Round 2 saw the top two teams meet and “Lawzhin Defense” won 11⁄2-1⁄2 by virtue of Mitch’s win from Dick. “J Factor” took out “Rev Al”” by the same score with Jay Kleinman having some trouble against Al’s 1 g4 before prevailing. Joe’s draw with Rooney is historically a big success.

“RA2#” debuted with a sweep of “Cruz Control,” “Underrated and Overoptimistic” swept “The Pianists,” “ABAAA” swept “Illegible Scoresheets” and “The Surgeons” swept our house team “The Czechmates (Frank [1596] and Paul [604] Drazil).”

In Round 3 “J Factor” beat “Lawzhin’s Defense” 11⁄2-1⁄2 behind Joe’s win from Brian. “RA2#” swept its second consecutive match, this time against “Underrated & Overoptimistic.” Alex Ryba’s attacking win against Denig showed that his 30-year-old British rating of 192 (which converts to 2236 USCF) is very believable and certainly is reflected in the obvious talent of Andrew and Nicholas. “Murphy’s Law” beat “Cruz Control” 11⁄2-1⁄2 through Dick’s win from Zoli. “Rev Al” swept “ABAAA,” “Illegible Scoresheets” swept “The Pianists” with Paul Drazil subbing for Marcus Francis, and “The Surgeons” took a bye as Doc played in the big tournament in Minnesota.

Round 4 went the limit, as the final games determined both the team and board prizes. “J Factor” vs. “RA2#” had all four players at 21⁄2-1⁄2, tied for the lead on their individual boards with “RA2#” trailing by half a match point by virtue of the first round team bye. With “RA2#” leading the under 3400 teams by a full match point, they were guaranteed at least a piece of a prize. The 2-1 teams, “Lawzhin’s Defense” and “Murphy’s Law” had already met, so they were paired with “Rev Al” and “The Surgeons,” respectively. Andrew Ryba upset Kleinman with Black, so Felber had to do the same against Alex Ryba and barely succeeded. Joe and Andrew ended up winning their board prizes as well, as the only other 21⁄2-1⁄2, Mitch Drobbin, was held to a draw by Al Bolling. Brian beat Rooney to enable a 11⁄2-1⁄2 win for “Lawzhin’s Defense” and “Murphy’s Law” swept “The Surgeons.” “Underrated and Overoptimistic” drew with “ABAAA” with Asar over Denig and Nathan over Bauer. “Illegible Scoresheets” swept “Cruz Control” with Jim Frawley (1663) pinch- hitting for Sugar and “The Pianists” swept “The Czechmates.”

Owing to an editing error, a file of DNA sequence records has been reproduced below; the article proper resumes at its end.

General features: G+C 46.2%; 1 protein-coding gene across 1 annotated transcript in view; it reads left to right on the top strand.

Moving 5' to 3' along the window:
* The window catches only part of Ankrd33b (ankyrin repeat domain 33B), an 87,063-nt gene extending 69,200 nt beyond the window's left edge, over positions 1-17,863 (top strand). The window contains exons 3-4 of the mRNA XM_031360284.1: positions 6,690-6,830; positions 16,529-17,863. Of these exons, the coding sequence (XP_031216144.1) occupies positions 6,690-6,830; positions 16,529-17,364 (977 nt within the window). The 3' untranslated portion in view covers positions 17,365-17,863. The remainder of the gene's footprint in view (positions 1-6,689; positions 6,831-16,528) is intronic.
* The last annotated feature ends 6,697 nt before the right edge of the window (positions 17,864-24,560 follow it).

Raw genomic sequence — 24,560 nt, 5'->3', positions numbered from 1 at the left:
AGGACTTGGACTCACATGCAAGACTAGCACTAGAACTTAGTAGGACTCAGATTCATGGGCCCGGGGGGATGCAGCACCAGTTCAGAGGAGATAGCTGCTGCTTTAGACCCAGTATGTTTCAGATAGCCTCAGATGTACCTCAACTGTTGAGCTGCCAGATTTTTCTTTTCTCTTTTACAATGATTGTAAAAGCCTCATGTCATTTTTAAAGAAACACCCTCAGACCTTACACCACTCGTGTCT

1st: “J Factor” 31⁄21⁄2 ($110), 2nd: (tie) “Lawzhin’s Defense” and “Murphy’s Law”) $27.50 each,

1st under 3400: “RA2#” 3 ($66), 1st board 1: Joe Felber 31⁄21⁄2 ($66), 1st board 2: Andrew Ryba 31⁄21⁄2 ($66). 25 participated. Ed Frumkin directed for the Queens Chess Club, assisted by Joe Felber.



by Jay Kleinman